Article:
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High Level Overview.

This project

Eth Docker aims to make running an Ethereum staking full node simpler than setting everything up manually, while allowing the user choice when it comes to the exact client mix they wish to run. It's the "easy button" for home stakers, with full control for advanced users.

Recommended hardware, whether your own hardware or a VPS, is:

  • 32 GiB of RAM - 16 GiB works but can be challenging depending on client mix
  • 4 CPU cores
  • 4TB "mainstream" SSD - TLC and DRAM.

Node components

An Ethereum staking full node has many moving parts. Here's a high level, conceptual overview.

Ethereum Node

The original naming conventions were "eth1" for the execution client, and "beacon" for the consensus client. You will still encounter these names in several places, particularly in the logs of the consensus client. Ethereum PoS (Proof-of-Stake) was also called Ethereum 2.0 at one point, but uses the same ETH token.

Eth Docker feature highlights

  • Supports all FOSS (Free and Open Source Software) Ethereum clients in any combination: Lodestar, Nimbus, Teku, Grandine, Lighthouse, Prysm; and Nethermind, Besu, Reth, Erigon, Geth
  • Runs on Linux or macOS, Intel/AMD x64 or ARM CPUs
  • Supports running Ethereum nodes, staking or RPC, on Ethereum and Gnosis Chain; supports running DVT nodes; supports integration with RocketPool in (reverse) hybrid mode
  • Supports Grafana dashboards and alerting, either locally or Grafana Cloud or even your own remote Mimir/Thanos cluster
  • Uses official client teams' images, does not publish its own images
  • Supports advanced use cases such as exposing interfaces over https with traefik secure web proxy, or source-building clients locally

Guiding principles:

  • Reduce the attack surface of the client as much as feasible.
  • Guide users to good key management as much as possible
  • Create something that makes for a good user experience and guides people new to docker and Linux as much as feasible

Staking workflow

When setting up an Ethereum staking full node, you'll:

  • Configure and run consensus client and execution client and sync them with testnet or mainnet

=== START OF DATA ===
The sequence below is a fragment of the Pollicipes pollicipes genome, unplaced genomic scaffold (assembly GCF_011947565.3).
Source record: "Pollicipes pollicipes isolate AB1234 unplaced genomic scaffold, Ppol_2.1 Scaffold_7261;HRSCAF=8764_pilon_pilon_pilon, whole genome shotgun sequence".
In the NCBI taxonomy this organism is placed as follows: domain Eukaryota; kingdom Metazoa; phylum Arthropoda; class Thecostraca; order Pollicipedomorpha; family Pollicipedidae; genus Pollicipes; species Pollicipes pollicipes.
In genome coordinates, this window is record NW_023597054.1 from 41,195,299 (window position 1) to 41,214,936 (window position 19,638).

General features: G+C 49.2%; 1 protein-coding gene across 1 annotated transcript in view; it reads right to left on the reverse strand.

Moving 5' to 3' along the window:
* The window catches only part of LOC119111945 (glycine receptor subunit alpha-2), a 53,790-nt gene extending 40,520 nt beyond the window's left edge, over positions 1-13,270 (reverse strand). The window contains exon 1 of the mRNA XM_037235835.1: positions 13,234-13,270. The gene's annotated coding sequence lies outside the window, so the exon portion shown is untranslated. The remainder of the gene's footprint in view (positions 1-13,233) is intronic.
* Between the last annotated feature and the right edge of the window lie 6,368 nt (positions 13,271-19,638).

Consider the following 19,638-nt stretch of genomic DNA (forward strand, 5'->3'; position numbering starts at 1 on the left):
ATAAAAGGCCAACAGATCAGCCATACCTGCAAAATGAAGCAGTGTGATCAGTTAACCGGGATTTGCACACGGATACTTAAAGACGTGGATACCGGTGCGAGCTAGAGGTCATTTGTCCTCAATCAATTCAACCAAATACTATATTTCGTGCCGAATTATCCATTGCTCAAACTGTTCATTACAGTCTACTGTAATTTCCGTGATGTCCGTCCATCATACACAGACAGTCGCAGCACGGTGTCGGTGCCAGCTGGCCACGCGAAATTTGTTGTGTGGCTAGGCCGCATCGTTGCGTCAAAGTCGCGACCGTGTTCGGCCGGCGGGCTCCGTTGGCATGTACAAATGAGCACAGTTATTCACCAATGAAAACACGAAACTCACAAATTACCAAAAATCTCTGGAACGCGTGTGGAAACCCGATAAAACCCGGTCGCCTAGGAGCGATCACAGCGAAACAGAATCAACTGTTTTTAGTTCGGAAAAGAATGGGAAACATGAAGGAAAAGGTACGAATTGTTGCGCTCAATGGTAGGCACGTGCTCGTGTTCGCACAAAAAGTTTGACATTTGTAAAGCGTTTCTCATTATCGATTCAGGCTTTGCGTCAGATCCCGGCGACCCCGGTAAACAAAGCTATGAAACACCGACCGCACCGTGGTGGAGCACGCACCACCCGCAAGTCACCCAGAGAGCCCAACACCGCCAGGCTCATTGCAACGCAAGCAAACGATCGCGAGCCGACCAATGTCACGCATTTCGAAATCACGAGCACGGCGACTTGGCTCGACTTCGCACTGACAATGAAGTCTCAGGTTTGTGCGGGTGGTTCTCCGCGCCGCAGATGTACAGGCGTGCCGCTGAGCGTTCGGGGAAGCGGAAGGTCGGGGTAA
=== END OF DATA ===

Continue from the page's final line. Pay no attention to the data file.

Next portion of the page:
• Generate validator keys, one per 32 Eth you wish to stake. This can and often is done outside of the machine used to run the node, for security reasons.
  • Import validator keys into the validator client, each validator key activates one validator
  • Once the Ethereum execution client and consensus client are fully synced with the chain, deposit Ethereum at the launchpad, 32 ETH per validator key.

Here's what then happens:

  • The chain processes the deposit and activates the validators: Your validators start earning rewards and penalties.
  • The consensus client is where it all happens: Block generation, attestations, slashings, with the help of the validator(s) inside the validator client, for signing.
  • A validator earns a reward for every epoch (6.4 minutes) it is online, and a penalty of 3/4 that amount for every epoch it is offline. "Online" means that it sent its scheduled attestation / block proposal. This means you want to be online almost 24/7, but do not have to be afraid of a few hours of downtime, with the exception of periods of non-finality.
  • Greater 2/3 of validators need to be online for the chain to "finalize". If the chain stops finalizing, far harsher penalties for offline validators kick in. Stay online during non-finality. The initial penalties on main net for this "inactivity" during non-finality have been reduced to 1/4th of their eventual values.
  • "Slashing" is a harsh penalty and forced exit for malicious validators; regular penalties could be described as "Leaking" instead. The most likely mistake that gets you slashed is to run a validator key in two separate validator clients simultaneously.
  • If all of the above was so much Gobbledegook, you may want to read the EthStaker knowlege base and come back to it every time you have questions.